S1E1: Preparing For Job Interviews

  August 07, 2017
Tony’s perfect job begins with the interview, or more properly, getting ready for the interview. This preparation, a process that includes understanding the job posting, researching the company, and personal preparation, may be more important than the job interview itself, or if not, it is at least as important. A well-prepared candidate is more likely to get the job, and just as significantly, a well-prepared candidate is in a state of readiness to begin a successful career with the firm.



Translate the Job Description


Some job seekers use a general approach and respond to any advertisements that remotely match their qualifications and experience without paying too much attention to the details. These individuals reason that a job search is basically a numbers game, and the more resumes they send out, the better their chances are.

This analysis is not entirely misplaced, but it is very short sighted, because general approach candidates spend considerable energy and time going on a lot of interviews for jobs that they do not necessarily want.

So, understand what the employer is looking for before responding. Many times, that means translating job interview buzzwords, such as:

  • Flexibility: Many times, this phrase either means that there is no support staff to do mundane things like make copies and answer phones or the employer expects you to work weekends.

  • Team Player: If you are a creative and innovative individual, it’s usually a good idea to stay away from jobs that do not value one of your most precious assets.

  • Fast-Paced: Last-minute projects with borderline unreasonable deadlines may be the norm. Additionally, the company may be in transition.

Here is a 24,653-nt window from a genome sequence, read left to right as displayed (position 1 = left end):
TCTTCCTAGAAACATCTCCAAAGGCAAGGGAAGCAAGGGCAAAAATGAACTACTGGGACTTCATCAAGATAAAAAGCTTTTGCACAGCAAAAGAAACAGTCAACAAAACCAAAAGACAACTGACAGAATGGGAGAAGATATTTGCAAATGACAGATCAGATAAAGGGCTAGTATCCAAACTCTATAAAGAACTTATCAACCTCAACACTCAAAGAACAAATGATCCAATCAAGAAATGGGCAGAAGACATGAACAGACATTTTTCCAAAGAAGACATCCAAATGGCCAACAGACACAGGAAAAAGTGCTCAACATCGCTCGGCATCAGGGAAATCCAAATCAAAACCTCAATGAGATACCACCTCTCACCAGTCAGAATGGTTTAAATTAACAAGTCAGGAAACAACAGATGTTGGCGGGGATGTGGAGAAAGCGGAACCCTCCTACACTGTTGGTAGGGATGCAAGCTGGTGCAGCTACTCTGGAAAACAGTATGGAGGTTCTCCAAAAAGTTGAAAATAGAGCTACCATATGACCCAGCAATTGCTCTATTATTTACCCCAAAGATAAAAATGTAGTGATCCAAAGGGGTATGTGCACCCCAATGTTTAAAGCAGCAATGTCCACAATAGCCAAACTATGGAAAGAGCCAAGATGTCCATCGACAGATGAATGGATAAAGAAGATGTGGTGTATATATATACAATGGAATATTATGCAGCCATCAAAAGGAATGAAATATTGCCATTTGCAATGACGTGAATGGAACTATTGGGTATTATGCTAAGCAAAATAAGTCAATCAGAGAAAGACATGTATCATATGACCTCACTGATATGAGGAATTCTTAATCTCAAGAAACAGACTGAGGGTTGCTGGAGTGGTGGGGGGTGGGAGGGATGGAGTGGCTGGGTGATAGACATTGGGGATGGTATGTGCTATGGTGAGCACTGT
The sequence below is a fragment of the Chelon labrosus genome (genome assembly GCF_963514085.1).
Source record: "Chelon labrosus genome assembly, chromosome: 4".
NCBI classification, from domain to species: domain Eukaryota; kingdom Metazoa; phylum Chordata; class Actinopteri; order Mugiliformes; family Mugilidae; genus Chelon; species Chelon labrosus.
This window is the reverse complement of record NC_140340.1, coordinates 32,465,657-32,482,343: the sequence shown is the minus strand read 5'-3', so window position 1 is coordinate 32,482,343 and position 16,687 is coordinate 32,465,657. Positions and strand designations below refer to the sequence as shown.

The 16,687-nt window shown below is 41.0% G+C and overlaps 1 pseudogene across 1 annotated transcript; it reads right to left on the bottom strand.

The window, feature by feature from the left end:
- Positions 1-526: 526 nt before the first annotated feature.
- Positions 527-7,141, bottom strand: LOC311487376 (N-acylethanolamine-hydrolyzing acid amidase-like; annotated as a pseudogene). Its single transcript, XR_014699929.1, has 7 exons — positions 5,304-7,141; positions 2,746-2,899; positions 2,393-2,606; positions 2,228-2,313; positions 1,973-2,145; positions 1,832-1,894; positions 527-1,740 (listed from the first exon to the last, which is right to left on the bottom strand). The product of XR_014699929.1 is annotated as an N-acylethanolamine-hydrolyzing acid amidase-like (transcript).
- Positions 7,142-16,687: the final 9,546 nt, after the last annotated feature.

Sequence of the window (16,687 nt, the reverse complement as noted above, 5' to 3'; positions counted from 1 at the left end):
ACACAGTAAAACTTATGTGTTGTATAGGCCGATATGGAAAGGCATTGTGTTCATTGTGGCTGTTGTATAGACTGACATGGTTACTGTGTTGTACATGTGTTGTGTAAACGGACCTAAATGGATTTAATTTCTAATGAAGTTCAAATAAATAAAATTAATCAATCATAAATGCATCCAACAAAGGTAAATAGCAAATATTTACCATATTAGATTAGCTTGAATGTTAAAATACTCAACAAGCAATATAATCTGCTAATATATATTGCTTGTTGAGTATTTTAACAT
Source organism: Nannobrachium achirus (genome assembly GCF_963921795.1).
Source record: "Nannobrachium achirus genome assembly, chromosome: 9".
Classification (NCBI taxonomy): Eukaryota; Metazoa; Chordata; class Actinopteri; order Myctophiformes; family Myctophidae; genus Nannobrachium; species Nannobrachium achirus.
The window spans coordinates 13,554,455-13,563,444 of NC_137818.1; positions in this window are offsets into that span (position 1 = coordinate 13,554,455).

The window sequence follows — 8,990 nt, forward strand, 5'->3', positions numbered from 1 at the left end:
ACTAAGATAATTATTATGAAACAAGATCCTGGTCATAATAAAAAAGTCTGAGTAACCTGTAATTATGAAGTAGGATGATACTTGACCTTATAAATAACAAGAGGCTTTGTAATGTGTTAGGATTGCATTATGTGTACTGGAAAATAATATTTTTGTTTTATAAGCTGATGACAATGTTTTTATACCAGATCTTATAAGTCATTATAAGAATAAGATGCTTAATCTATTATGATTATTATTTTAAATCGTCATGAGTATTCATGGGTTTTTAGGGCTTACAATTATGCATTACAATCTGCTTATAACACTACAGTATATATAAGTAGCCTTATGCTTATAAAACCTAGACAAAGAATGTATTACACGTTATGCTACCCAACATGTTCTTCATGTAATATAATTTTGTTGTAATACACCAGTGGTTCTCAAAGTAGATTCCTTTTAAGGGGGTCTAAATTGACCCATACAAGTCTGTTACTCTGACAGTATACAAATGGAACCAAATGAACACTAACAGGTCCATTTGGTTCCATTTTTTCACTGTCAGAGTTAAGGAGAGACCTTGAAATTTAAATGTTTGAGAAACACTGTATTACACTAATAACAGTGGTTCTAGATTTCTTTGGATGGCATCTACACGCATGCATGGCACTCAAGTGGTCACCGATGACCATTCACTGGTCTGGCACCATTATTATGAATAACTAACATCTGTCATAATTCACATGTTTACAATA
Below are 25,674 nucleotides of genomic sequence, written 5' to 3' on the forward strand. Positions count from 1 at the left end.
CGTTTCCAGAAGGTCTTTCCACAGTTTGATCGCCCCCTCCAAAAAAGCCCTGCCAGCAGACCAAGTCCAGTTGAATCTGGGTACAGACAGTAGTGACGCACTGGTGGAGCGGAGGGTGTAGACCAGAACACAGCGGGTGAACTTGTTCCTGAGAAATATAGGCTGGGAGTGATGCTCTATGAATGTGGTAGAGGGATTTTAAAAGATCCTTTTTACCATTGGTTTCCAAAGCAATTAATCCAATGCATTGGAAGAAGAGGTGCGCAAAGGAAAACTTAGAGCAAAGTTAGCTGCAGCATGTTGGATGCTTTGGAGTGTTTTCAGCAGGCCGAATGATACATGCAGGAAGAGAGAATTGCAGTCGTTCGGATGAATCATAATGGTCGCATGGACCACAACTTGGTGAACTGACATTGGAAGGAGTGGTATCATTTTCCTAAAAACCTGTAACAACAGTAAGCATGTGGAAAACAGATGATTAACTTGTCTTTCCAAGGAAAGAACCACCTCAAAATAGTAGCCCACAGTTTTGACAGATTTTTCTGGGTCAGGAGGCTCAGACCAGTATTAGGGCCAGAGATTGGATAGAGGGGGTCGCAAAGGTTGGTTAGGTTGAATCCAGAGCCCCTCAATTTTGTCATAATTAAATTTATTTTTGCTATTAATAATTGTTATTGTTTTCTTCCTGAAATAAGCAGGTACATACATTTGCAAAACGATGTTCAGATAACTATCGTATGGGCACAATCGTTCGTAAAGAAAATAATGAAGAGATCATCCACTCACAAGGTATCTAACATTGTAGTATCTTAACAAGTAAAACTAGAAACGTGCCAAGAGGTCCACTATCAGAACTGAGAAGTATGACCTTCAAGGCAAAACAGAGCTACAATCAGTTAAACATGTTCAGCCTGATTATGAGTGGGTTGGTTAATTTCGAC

These things are not necessarily bad, but you do not want to be blindsided by an unexpected work environment.

Learn About the Company


This step requires some basic research with a touch of James Bond-style furtive observation.



Financial records and company overviews are usually available on Wikipedia and some other similar websites. If the company is too small, the owner or operator should be searchable. You’ll also probably get good results just by Googling the company name.



That second step may take you to blogs, Glassdoor reviews, and other less-than-authoritative sites and postings. You can also search Facebook and other social media sites. Always take these reviews with a grain of salt, but do not discount them entirely. As a rule of thumb, people only leave these reviews if they have something really good or really bad to say.



Personal Preparation


Here are a few quick tips:


  • Use the good stuff you learned in your research during the interview, as both a conversation starter and to demonstrate your interest in the company.

  • Think about your answers to some often-asked questions but do not over-rehearse. For example, interviewers often ask about “your biggest weakness,” and that’s your opportunity to turn a negative into a positive (e.g. “I need to stay very busy at work or else I get bored”).

  • Try to arrive just a few minutes early, always carry a briefcase or portfolio (even if it’s empty), and dress one level above what you would wear to work.


Join us today, and we’ll help you get ready for a successful interview and career.